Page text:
Feodor Vassilyev (Russian: Фёдор Васильев, older spelling: Ѳеодоръ Васильевъ) (c. 1707 – 1782) was a peasant from Shuya, Russia. His first wife lived to be 76 and, between 1725 and 1765, had 69 children (16 pairs of twins, 7 sets of triplets and 4 sets of quadruplets); 67 of them survived infancy with the loss of one set of twins. Vassilyev's first wife, Valentina, set the record for most children born to a single woman; however, few other details are known of her life, such as her date of birth or death. Vassilyev also had 18 children with his second wife, who had 6 pairs of twins and 2 sets of triplets, making him a father of 87 children in total. Of his 87 children, at least 82 are said to have survived infancy.
The first published account about Feodor Vassilyev's children appeared in a 1783 issue of The Gentleman's Magazine (Vol. 53 p. 753, London, 1783) and states that the information "however astonishing, may be depended upon, as it came directly from an English merchant in St Petersburg to his relatives in England, who added that the peasant was to be introduced to the Empress". The same numbers were given in Ivan Nikitich Boltin's 1788 commentary on Russian history and in an 1834 book by Alexander Pavlovich Bashutskiy, Saint Petersburg Panorama.
Several published sources raised doubts as to the veracity of these claims. According to a 1933 article by Julia Bell in Biometrika, a 1790 book of B. F. J. Hermann Statistische Schilderung von Rußland did provide the claims about Feodor Vassilyev's children but "with a caution". Bell also notes that the case was reported by The Lancet in an 1878 article about the study of twins. The Lancet article states that the French Academy of Sciences attempted to verify the claims about Vassilyev's children and contacted "M. Khanikoff of the Imperial Academy of St Petersburg for advice as to the means they should pursue, but were told by him that all investigation was superfluous, that members of the family still lived in Moscow and that they had been the object of favors from the Government". Bell concludes that Vassilyev's case "must be regarded as under suspicion". Similarly, Marie Clay in a 1998 book notes: "Sadly, this evasion of proper investigation seems, in retrospect, to have dealt a terminal blow to our chances of ever establishing the true detail of this extraordinary case".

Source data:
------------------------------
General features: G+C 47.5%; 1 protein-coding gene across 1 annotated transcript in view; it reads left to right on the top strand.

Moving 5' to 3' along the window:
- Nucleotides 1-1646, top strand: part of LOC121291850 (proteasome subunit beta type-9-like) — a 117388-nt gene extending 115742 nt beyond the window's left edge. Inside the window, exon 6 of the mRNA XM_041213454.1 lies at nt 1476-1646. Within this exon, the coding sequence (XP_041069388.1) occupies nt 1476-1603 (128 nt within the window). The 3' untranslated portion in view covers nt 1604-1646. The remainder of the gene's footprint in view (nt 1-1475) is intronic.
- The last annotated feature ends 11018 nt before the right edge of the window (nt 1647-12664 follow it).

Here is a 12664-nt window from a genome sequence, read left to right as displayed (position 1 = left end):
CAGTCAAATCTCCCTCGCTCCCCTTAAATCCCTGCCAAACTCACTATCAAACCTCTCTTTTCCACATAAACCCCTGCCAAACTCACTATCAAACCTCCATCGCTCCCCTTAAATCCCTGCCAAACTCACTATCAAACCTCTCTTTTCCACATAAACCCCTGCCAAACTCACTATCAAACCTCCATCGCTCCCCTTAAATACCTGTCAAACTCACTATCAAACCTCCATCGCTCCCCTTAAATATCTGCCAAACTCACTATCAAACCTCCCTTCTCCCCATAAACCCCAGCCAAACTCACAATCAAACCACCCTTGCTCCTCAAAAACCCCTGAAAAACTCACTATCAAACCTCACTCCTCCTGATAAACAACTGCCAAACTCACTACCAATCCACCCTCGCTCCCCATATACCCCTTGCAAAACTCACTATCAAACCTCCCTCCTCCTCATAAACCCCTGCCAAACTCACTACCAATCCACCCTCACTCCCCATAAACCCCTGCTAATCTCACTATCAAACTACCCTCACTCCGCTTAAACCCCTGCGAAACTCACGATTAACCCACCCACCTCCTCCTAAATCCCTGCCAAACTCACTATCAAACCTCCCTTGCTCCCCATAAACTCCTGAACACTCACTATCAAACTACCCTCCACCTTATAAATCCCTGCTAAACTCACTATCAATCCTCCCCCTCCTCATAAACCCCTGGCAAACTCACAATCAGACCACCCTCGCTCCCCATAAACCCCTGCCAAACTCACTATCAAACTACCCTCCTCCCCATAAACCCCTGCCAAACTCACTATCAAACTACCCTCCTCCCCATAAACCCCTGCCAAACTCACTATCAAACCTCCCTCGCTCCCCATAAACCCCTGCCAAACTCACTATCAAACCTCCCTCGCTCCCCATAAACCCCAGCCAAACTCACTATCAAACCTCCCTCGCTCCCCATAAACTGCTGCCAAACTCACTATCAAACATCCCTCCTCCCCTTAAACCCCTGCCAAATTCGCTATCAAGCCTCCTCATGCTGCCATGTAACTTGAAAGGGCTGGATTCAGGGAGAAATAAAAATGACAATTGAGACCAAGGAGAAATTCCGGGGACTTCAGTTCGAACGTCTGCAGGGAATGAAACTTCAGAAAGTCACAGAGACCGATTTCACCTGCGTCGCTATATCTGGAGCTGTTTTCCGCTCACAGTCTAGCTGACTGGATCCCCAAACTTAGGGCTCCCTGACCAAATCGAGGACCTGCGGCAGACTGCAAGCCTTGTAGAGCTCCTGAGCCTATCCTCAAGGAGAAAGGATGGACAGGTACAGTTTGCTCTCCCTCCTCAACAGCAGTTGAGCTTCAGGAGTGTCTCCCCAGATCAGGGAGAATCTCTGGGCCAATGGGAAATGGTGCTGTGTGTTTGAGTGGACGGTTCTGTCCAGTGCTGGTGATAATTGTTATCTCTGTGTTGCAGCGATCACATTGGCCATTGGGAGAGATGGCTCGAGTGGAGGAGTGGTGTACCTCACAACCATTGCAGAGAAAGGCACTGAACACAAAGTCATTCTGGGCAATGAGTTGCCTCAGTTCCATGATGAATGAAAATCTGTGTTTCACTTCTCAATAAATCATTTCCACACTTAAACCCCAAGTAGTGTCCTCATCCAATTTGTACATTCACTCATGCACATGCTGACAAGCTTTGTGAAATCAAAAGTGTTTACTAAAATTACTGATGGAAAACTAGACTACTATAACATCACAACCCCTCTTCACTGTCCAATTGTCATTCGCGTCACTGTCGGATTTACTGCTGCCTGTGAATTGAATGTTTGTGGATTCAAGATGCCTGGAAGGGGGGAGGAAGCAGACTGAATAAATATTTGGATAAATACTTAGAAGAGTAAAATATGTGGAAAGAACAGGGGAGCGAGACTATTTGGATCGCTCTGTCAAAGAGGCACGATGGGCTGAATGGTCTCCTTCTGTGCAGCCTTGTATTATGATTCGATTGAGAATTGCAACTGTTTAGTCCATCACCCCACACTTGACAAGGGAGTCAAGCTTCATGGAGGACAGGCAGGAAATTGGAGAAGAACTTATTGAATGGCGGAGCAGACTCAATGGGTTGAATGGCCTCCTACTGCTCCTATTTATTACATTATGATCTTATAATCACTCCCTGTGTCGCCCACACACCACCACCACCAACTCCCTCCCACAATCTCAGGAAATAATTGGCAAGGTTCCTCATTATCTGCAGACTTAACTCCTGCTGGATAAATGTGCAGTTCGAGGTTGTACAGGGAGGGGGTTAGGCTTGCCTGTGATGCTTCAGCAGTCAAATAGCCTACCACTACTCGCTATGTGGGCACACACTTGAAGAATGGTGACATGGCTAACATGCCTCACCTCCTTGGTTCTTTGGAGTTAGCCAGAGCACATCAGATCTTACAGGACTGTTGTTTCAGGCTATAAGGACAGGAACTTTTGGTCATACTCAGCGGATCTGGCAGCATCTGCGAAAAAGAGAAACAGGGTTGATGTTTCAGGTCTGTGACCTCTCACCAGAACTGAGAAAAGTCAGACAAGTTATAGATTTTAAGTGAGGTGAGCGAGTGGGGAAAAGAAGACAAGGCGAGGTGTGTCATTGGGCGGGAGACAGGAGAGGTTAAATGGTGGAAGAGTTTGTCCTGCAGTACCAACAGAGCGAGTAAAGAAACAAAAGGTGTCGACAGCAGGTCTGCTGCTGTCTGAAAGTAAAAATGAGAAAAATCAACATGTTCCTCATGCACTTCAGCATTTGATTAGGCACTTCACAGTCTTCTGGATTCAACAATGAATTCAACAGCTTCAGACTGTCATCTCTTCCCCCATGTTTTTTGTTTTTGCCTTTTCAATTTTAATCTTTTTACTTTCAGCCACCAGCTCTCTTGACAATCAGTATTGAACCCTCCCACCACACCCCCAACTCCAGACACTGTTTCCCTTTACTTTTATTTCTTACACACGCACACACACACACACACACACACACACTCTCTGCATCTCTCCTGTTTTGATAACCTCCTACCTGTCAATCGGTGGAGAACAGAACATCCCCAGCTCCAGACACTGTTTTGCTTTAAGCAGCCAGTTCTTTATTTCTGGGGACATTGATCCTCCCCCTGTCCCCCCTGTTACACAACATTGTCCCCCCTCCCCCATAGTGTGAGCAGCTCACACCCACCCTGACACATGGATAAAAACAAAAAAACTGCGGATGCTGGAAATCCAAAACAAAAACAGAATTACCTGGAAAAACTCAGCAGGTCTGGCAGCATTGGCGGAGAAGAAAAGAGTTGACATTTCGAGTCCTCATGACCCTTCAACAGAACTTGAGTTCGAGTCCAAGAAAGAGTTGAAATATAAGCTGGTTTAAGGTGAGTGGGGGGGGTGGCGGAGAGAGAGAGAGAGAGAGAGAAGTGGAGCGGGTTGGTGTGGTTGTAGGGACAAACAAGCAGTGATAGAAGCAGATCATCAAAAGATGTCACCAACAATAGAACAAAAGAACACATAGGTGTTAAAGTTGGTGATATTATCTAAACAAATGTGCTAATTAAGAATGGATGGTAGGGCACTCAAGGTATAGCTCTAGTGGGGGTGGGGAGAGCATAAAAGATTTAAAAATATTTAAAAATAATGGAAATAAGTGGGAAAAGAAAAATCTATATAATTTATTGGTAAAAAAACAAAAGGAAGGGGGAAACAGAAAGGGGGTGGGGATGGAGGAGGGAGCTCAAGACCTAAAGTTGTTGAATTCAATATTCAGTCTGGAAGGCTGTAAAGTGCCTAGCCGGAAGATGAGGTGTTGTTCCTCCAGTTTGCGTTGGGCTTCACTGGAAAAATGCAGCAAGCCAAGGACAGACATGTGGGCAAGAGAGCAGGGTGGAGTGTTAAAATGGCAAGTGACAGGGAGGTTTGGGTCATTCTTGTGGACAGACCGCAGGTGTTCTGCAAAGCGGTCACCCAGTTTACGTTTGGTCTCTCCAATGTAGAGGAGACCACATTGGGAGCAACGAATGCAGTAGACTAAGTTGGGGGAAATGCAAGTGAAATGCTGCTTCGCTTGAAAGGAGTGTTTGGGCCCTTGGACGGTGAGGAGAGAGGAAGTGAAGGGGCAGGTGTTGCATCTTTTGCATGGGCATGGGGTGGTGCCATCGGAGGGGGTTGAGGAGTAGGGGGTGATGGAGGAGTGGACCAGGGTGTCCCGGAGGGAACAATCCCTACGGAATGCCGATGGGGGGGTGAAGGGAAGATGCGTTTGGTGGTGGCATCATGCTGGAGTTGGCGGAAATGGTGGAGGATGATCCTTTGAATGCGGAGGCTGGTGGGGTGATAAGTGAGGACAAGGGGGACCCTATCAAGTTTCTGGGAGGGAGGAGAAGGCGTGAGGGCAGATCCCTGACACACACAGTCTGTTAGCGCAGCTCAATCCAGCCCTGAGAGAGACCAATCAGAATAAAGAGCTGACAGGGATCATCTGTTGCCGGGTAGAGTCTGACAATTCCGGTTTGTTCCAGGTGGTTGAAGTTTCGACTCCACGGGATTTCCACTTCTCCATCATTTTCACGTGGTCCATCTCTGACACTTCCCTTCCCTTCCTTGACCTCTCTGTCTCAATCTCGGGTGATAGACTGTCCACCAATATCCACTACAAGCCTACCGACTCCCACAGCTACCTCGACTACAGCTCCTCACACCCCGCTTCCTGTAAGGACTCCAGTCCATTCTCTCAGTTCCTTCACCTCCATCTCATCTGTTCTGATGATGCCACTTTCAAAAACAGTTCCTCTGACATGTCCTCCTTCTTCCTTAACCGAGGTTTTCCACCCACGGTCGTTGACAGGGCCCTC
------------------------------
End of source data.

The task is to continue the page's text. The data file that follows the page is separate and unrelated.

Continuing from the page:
- "The gentleman's magazine, and historical chronicle". The Gentleman's Magazine. 53: 753. 1783.
- Clay, Marie M. (1989). "Feodor Vassilyev: a case of remarkable fecundity". Quadruplets and Higher Multiple Births. London: Mac Keith Press. pp. 96–97. ISBN 0-521-41223-4.
- Young, Mark C. (1998). The Guinness Book of World Records. Bantam Books. p. 357. ISBN 0-553-57895-2.
- Boltin, Ivan Nikitich (1788). Primechaniia na istoriiu derevniia I nyneshniia Rossii g. Leklerka ('Notes on the History of Ancient and Modern Russia of Mr Leclerc') vol. 2 (in Russian). St Petersburg. p. 324-5.
- Bashutskiy, A. P. (1834). Saint Petersburg Panorama vol. 2 (in Russian). St Petersburg. p. 75.
- Bell, Julia (1933). "Plural birth with a new pedigree". Biometrika. 25 (1–2): 110–120. doi:10.1093/biomet/25.1-2.110. JSTOR 2332266.
- "Twins". The Lancet. 111 (2843): 289–290. 1878. doi:10.1016/S0140-6736(02)42845-0.